GARDEN OF WORDS I
Wooden blocks, printed paper, safety-glass
Garden of Words I
GARDEN OF WORDS I is born out of a romantic fascination with the use of language in various creation myths. It tracks down the enchantment Adam had with the names of living things in Genesis, and it identifies with Hermes Trismegistus and his texts of creation spells in Egyptian cosmogony.
Both these myths follow a Platonic order of events. They begin with an archetype, that is an apperceptive mental image of things intended for creation, - not unlike Kant's noumenon. In the Genesis myth this is a 'pre-ordination.' In both myths this idée mère or 'mother idea' is followed by an ectype, - an externalizing of the mental image. The ectype was exercised as a spoken language: "Let there be light." In Genesis Adam was asked to revive this language, but in the Egyptian myth Hermes locked it away, hermetically sealed as a covert script in his library of secret books. Concrete features such as the light, animals and plants created by the ectypal language are called prototypes, and, as the world began to procreate and duplicate itself, the subsequent features became known as stereotypes.
In the GARDEN OF WORDS I an ectypal language is made to rise from the flower-beds ground blades of words on labels. GARDEN OF WORDS I follows Adam in his impossible task of reviewing the prototypal world and his identifying of all living things. Adam's fascinating and apparently futile attempt at shaping language was made when he was alone, with no-one to talk to, - Eve had not yet been fabricated, and Lilith had absconded.
GARDEN OF WORDS I, in typical Adamic fashion, has concerned itself with almost 4,000 plants over a period of fifteen years in actual locations all over the world. The work is an ongoing seeding, or semination of their names, - the Latin for seed is semen. The seeding of words is committed to the earth under glass, a hot-house at the beginning of time.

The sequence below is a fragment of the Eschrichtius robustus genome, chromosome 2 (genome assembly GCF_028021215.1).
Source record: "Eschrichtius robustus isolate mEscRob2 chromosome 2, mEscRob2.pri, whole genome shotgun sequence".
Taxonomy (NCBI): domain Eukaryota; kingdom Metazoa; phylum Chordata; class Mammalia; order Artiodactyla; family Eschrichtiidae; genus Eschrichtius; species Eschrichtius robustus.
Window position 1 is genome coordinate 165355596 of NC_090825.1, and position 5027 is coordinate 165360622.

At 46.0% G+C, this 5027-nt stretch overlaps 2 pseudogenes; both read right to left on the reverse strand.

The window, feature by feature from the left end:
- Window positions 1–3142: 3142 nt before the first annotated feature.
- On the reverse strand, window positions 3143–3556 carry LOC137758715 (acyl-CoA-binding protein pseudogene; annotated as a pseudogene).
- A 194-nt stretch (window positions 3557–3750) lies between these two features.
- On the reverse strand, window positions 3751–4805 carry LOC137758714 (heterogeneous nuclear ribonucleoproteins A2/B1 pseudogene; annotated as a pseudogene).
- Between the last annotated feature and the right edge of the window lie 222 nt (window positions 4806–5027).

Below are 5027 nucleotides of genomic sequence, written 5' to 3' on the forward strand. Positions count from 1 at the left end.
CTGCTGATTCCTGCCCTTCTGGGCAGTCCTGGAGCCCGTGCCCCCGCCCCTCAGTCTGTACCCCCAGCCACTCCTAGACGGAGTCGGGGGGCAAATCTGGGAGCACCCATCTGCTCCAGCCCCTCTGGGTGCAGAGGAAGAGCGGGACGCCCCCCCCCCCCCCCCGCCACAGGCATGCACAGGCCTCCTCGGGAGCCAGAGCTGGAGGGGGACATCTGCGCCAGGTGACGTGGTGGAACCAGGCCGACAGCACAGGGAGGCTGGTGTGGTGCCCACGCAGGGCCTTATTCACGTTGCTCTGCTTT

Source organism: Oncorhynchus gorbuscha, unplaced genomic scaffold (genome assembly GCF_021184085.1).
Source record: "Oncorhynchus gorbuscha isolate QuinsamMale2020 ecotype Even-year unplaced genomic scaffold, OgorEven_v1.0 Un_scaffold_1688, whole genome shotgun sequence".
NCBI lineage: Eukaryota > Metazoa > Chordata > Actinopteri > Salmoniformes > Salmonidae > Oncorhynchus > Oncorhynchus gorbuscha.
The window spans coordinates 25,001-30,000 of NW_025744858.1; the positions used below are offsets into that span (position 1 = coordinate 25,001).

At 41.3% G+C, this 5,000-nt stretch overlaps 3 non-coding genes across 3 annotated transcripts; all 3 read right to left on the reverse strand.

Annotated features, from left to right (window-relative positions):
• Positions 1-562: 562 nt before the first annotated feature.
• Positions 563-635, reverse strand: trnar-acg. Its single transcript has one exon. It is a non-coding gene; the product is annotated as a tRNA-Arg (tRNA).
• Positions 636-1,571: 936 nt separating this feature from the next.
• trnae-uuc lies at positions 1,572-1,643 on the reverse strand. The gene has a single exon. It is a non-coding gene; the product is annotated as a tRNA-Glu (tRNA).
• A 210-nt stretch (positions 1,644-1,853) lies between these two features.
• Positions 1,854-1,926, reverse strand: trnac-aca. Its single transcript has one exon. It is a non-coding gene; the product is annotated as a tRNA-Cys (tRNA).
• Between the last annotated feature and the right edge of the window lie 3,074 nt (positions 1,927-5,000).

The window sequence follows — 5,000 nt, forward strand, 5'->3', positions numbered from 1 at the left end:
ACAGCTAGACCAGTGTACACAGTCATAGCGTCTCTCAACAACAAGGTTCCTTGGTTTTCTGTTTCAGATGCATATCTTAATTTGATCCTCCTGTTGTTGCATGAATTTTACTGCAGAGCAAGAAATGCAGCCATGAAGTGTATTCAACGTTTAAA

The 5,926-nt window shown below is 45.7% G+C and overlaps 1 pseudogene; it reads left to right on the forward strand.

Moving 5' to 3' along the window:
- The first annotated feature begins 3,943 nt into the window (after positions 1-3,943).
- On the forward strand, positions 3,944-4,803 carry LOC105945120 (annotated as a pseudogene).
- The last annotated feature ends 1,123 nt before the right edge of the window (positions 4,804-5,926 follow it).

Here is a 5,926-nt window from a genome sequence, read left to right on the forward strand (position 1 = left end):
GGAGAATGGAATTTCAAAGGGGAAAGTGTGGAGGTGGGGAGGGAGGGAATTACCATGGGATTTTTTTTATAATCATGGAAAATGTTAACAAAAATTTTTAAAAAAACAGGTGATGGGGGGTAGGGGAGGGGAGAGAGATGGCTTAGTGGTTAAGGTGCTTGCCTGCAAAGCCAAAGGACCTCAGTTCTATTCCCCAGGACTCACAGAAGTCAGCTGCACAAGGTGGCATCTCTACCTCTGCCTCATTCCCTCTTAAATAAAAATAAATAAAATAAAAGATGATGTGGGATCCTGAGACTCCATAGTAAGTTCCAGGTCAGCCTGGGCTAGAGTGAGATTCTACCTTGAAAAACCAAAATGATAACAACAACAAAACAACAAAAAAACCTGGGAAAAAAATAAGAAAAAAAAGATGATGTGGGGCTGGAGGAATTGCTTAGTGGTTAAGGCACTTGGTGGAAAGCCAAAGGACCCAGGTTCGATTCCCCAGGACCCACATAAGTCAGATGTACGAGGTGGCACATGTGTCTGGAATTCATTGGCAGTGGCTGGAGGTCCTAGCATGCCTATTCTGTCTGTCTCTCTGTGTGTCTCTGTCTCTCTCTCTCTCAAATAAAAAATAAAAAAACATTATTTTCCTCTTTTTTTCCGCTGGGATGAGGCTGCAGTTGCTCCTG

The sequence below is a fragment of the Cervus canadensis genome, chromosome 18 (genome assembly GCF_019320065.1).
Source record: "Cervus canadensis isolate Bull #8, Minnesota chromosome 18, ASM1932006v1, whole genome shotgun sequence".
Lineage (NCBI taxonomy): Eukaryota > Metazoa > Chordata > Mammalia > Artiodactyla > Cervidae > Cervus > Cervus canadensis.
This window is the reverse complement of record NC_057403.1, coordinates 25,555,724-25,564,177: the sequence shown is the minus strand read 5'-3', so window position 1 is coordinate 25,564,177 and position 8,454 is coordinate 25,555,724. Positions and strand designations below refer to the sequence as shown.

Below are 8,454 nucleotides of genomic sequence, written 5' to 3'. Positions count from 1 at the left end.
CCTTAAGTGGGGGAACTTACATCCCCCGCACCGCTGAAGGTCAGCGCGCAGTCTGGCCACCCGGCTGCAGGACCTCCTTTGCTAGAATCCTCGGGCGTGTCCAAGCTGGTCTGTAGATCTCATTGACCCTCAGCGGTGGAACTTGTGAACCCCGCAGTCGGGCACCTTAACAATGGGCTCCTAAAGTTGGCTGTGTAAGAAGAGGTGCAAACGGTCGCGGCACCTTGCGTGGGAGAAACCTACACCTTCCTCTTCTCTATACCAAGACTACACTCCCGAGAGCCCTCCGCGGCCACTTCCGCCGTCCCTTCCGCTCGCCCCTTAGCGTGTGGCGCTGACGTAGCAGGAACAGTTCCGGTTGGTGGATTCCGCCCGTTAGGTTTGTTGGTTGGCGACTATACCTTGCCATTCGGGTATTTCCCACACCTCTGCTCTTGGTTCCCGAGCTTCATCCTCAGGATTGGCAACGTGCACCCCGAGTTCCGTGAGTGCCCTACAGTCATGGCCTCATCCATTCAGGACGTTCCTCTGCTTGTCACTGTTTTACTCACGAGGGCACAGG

BOSHOFF WINS FNB-VITA PRIZE FOR ART WITH HIS 'HOT-HOUSE'
Last night Willem Boshoff was announced the winner of the FNB-Vita award for visual arts in the Sandton art-hall for the period January to December 1996.
His work "Garden of Words, 1982-1997 (work in progress)" was unanimously chosen by the four judges, Frank Ledimo (Wits Technikon) Bongi Dhlomo (AICA), Okwui Enwezor (Artistic Director of the 2nd Johannesburg Biennale) and Kendell Geers.
Seven artists, nominated for the first time this year by the broader art community participated for the Vita-prize. They are Boshoff, Kay Hassan & Pat Mautloa (who were nominated together), Santu Mofokeng, Robin Orlin, Peet Pienaar and Tracey Rose.
Boshoff himself did not think he stood a chance to win the R20 000-00 prize money because he saw his work as looking to the future, belonging to the 21st century. "This was an age in which we tried to find political solutions for the world's problems. Problems dealing with the environment and the destruction of nature will only really come to the fore in the 21st century."
Those things that are being threatened, such as the plant species in his work for he Vita exhibition, are Boshoff's focus. For him the first step to preserve things is to remember them. That is why he began in 1982 to do research by carefully noting plant species in botanical gardens from London to Cape Town. This research is placed on clipboards in the gallery.
"In Kirstenbosch I saw the files of plants that had died out, filled with pressed cuttings that will never grow again," he said.
As an Adam of the 21st Century, Boshoff, to whom the world of thought is his gallery, wants to sow the names of plants metaphorically. For the Sandton Art Gallery he took 3 600 names, mounted on small wooden blocks from his filing cabinet and placed it on the floor, under glass, in twelve flower beds in a 'hot-house'. By the time the visitors become aware of this, the seed has, in a manner of speaking, already germinated, and are they looking at the work afresh.
Adam was ordered to name the things in paradise. He named in an archetypal diagnostic manner. The names that emanate from a person are ectypal. Abraham, in contrast to Adam, chose the names of his children prognostically, forecasting. "I work with ectypes. I learn the names like a child and I plant the seeds or labels like a child."
This work, like other projects by Boshoff, is by no means completed. "I find the idea of a work that is made overnight foreign. My work will only be done when I die," he teases.
His making of 'dictionaries' began in 1977. He is about to begin a new task and: "I think we shall now befriend Latin because Latin words are being crucified and disqualified. When we lose these, we become disorientated and we lose also a great deal of culture that comes with the language."
LEONÉ VAN NIEKERK
Translated from an article in:
KALENDER, BEELD 15 October 1997